(BIVN) – After a contentious time trying to grow its operation along the Hāmākua Coast, the Big Island Dairy confirmed that it will cease operations.
David Claiborne, an attorney representing Big Island Dairy, told Hawaiʻi News Now that the decision has been made “to discontinue its operation of dairy (raw milk production) and milk processing operations.”
“The process of winding up business operations will take several months to complete, during which time milk processing will end and cows will be removed from active milking,” Claiborne wrote in an email on Tuesday. “This was a difficult decision for Big Island Dairy, but it has reached a point that it lacks the additional resources needed to continue the operation under current economic and regulatory conditions. Big Island Dairy believes there is value in the dairy market in Hawaii, and that the residents of Hawaii are better off with a local, sustainable food supply that includes milk and dairy products. To that end, it is searching for potential successors to take over business operations.”
The Big Island Dairy has for years been at odds with the Ōʻōkala community. Wastewater discharges have been a problem, most recently in August during the heavy rains associated with Hurricane Lane.
The Hawaiʻi Center For Food Safety, which joined other community groups as plaintiffs in a lawsuit filed against the dairy in federal court, issued a lengthy media release Tuesday:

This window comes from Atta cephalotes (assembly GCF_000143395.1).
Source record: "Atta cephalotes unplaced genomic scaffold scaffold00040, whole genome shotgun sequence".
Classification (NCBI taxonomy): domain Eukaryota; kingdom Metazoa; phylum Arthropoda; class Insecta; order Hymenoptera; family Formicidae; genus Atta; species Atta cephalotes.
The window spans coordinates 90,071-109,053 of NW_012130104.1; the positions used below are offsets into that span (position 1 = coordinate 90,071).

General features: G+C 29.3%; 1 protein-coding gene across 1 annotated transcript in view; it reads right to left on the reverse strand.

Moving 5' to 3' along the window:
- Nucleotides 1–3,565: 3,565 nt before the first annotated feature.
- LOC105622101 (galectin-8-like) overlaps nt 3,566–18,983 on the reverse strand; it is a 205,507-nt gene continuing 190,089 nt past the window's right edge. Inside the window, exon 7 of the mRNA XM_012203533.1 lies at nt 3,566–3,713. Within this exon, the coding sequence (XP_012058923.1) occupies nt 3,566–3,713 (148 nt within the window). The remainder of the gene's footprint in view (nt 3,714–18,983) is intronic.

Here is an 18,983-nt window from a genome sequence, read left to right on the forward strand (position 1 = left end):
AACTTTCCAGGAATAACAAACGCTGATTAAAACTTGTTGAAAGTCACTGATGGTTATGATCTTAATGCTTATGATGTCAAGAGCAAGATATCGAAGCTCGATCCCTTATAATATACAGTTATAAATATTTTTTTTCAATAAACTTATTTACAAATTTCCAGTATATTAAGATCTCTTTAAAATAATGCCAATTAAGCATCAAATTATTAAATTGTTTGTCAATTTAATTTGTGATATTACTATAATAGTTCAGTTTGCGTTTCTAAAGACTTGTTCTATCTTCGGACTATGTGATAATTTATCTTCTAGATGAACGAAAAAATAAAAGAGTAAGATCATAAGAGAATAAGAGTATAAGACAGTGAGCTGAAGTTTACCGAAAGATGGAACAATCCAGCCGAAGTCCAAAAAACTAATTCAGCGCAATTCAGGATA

As a result of a citizen suit by community group Kupale Oʻokala and the Center for Food Safety, the Big Island Dairy has finally acknowledged that it cannot lawfully operate its mega-dairy in an economically feasible and environmentally safe way, and has promised to shut down operations. For years, this Idaho-based large confinement operation of nearly 3,000 cows has illegally discharged manure on Hawai‘i’s Big Island, endangering local waterways, and the neighbors that rely on them, with massive amounts of animal waste. In response to the groups’ June 2017 Clean Water Act lawsuit, it has become clear that an industrial dairy of Big Island Dairy’s size cannot operate uphill of Oʻokala without causing unlawful and dangerous discharges. However, the Big Island Dairy owners have no plan for safe or speedy closure of the operation, and have recently violated an agreement with the groups that allowed the Dairy to delay trial for its pollution.
“We have waited years to be able to once again enjoy the beautiful streams, fishing, and hunting that have been contaminated by Big Island Dairy. The decision to shut down comes as a great relief to us, but the Dairy’s recent decision to violate its agreement with our community shows it simply does not care about Oʻokala or its people. We are sick of being forced to live with the overpowering smell of manure from the Dairy, instead the community deserves to take a breath of fresh air,” said Genard Frazier, Vice President of Kupale Oʻokala and lifelong community member.
As the lawsuit has shown, the operation of this large concentrated animal feeding operation (CAFO) uphill from Oʻokala, including holding animal urine and feces onsite in open-air pits and spraying of dairy waste during high wind or rain days, has caused dozens of discharges of dangerous animal waste, in violation of the federal Clean Water Act and state pollution laws, even after the citizen suit was initiated. Residents of Oʻokala have witnessed for years brown murky water smelling of animal feces, shown to contain high levels of dangerous bacteria through testing, flowing from the dairy into local waterways, and ultimately into the Pacific Ocean. The groups recently stipulated with Big Island Dairy to delay the trial that would determine its liability for these discharges, in exchange for the payment of a small fraction of the costs of bringing the lawsuit, but now the Big Island Dairy says it will not pay.